As we prepare to honor the men and women in the military this Veterans Day, there’s a group among them that deserves recognition, too – military moms.Though most of them aren’t enlisted, they certainly serve our country by holding down the home front while their loved ones are away.One such woman is Bangor author and columnist Sarah Smiley.Soon she’ll be taking on the mission of single mom as her husband heads out for a year-long deployment.For Sarah Smiley, life with three very busy boys rarely stands still.But she admits, in some ways it will soon be on hold.Her husband Dustin, a Lieutenant Commander at the Naval Operation Support Center in Bangor, is preparing to leave for his third deployment.
Husson University hosted a special steel raising ceremony to mark the construction of its new, 11 million dollar building.The Living and Learning Center is a five story multi-purpose building that will include suite-style dormitories for 245 students.It will also be the home of experiential learning classrooms that will give business, legal studies and counseling students hands-on learning experiences.Guests were able to sign the piece of steel before it was raised.”It certainly demonstrates our commitment to providing the highest quality learning environment for our students well into the future,” said University President Bob Clark.Construction on the Living and Learning Center is expected to be completed in august of next year.
In honor of Veterans Day this Friday, local students hosted an annual celebration.Caroline Connolly takes us to Brewer High School where for the last six years they’ve been saying thank you to service men and women.Skipping first period may have just been the most effective way to teach a high school course in history.”They can learn a lot,” said veteran, Herb Colson.For one hour, students could put the textbooks away, and get a lesson of the past by honoring those who lived it.”I think it’s good for them to know about the Vietnam era where they weren’t appreciated and where the military wasn’t appreciated so much,” said Colson.The school invited veterans for a ceremony their students host yearly, during which they remember what happened at the 11th hour of the 11th day in November of 1918 when World War 1 finally came to an end.”It means everything to me,” said veteran, William Dean.Some have been coming back to the school every November.”I’ve had all the dog tags they’ve given out,” said Dean.Every year, they hope to teach students a lesson that the textbooks sometimes can’t.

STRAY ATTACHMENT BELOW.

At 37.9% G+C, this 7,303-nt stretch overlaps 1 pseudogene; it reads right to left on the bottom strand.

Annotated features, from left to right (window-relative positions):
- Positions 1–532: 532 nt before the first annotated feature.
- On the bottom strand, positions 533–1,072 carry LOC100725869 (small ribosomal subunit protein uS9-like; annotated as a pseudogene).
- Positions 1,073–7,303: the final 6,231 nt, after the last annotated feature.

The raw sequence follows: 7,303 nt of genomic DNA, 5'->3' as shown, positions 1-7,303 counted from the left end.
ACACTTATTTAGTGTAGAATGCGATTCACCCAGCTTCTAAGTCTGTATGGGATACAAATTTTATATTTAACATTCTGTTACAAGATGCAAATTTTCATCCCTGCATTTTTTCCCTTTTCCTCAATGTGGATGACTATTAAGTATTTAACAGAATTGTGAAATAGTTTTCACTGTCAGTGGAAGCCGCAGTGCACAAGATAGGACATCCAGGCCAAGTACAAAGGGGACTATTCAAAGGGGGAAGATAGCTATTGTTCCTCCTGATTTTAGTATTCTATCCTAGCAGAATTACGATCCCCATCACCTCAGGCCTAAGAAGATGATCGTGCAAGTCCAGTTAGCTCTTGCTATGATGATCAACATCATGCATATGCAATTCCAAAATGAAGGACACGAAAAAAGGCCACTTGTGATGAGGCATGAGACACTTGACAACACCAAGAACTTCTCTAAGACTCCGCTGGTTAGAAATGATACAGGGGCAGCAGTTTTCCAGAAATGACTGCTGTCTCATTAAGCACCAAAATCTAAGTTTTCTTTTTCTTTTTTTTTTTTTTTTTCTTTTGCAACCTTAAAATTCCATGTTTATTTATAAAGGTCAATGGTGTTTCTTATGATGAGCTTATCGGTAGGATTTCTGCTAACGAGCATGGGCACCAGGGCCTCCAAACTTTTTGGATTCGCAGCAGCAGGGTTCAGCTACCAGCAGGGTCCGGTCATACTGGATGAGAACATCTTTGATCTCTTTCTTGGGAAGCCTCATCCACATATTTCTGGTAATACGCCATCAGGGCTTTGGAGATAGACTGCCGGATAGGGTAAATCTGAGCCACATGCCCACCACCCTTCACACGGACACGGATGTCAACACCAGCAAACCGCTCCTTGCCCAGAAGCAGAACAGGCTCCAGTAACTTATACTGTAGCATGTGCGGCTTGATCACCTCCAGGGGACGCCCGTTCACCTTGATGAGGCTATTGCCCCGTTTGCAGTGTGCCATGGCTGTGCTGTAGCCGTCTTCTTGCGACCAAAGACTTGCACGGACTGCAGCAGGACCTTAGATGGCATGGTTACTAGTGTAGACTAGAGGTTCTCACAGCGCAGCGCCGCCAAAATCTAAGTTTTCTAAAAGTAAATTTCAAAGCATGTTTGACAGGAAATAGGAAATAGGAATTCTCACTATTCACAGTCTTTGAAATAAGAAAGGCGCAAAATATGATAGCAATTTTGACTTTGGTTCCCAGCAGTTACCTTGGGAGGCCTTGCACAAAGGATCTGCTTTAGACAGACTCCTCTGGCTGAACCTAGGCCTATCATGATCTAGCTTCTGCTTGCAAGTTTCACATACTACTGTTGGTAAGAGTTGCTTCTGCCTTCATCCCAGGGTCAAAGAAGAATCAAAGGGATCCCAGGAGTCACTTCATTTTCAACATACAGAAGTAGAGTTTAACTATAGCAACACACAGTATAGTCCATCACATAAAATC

Waterville’s police chief is proposing new legislation intended to crack down on the theft of copper and other metals for sale as scrap.Chief Joseph Massey says his officers are often stymied in theirinvestigations because scrap metal processors don’t maintaindetailed records of their purchases and process materials quickly.The Kennebec Journal reports that Massey’s proposal, announced Tuesday, would impose new regulations on scrap-metal processors and higher penalties on those that break the law.Waterville Democratic state Rep.
A 22-year old inmate at Kennebec County Jail has died.Sheriff Randall Liberty says Nicholas Powell was found dead in his cell Tuesday morning.An autopsy has been performed with the results pending toxicology reports.Liberty says an initial investigation indicated Powell died of a drug overdose, possibly opiates.Liberty says Powell was from the Clinton/Fairfield area and was serving a nine month sentence on a domestic violence charge.
A major addition is coming to the Maine Coast Memorial Hospital in Ellsworth.On Wednesday, the hospital broke ground on its expansion of the Mary Dow Center for Cancer Care.The 2.1 million dollar project will more than double the cancer center’s capacity.
Cavenaugh Kelly, Therapy Coordinator and Occupational Therapist, stopped by our studio on Wednesday November 9th to discuss in-home Occupational and Physical Therapy: specifically as it is practiced at Community Health and Counseling Services.For more information on CHCS click HERE.
Horror author Stephen King is stepping up to help struggling Maine residents facing deep cuts to a federal heating oil assistance program.The Maine native announced Tuesday that the foundation he and his wife Tabitha founded will work with the three radio stations he owns in the Bangor area to raise $140,000 to buy heating oil for low-income residents.He’s asking listeners to donate $70,000, and the foundation will double it.King tells the Bangor Daily News there is a “great need’ for heating oil assistance as the price goes up and federal funding goes down.The federal government told the Maine State Housing Authority that it should expect to receive $23 million in heating oil assistance this winter, down from $55.6 million last winter.(The Associated Press)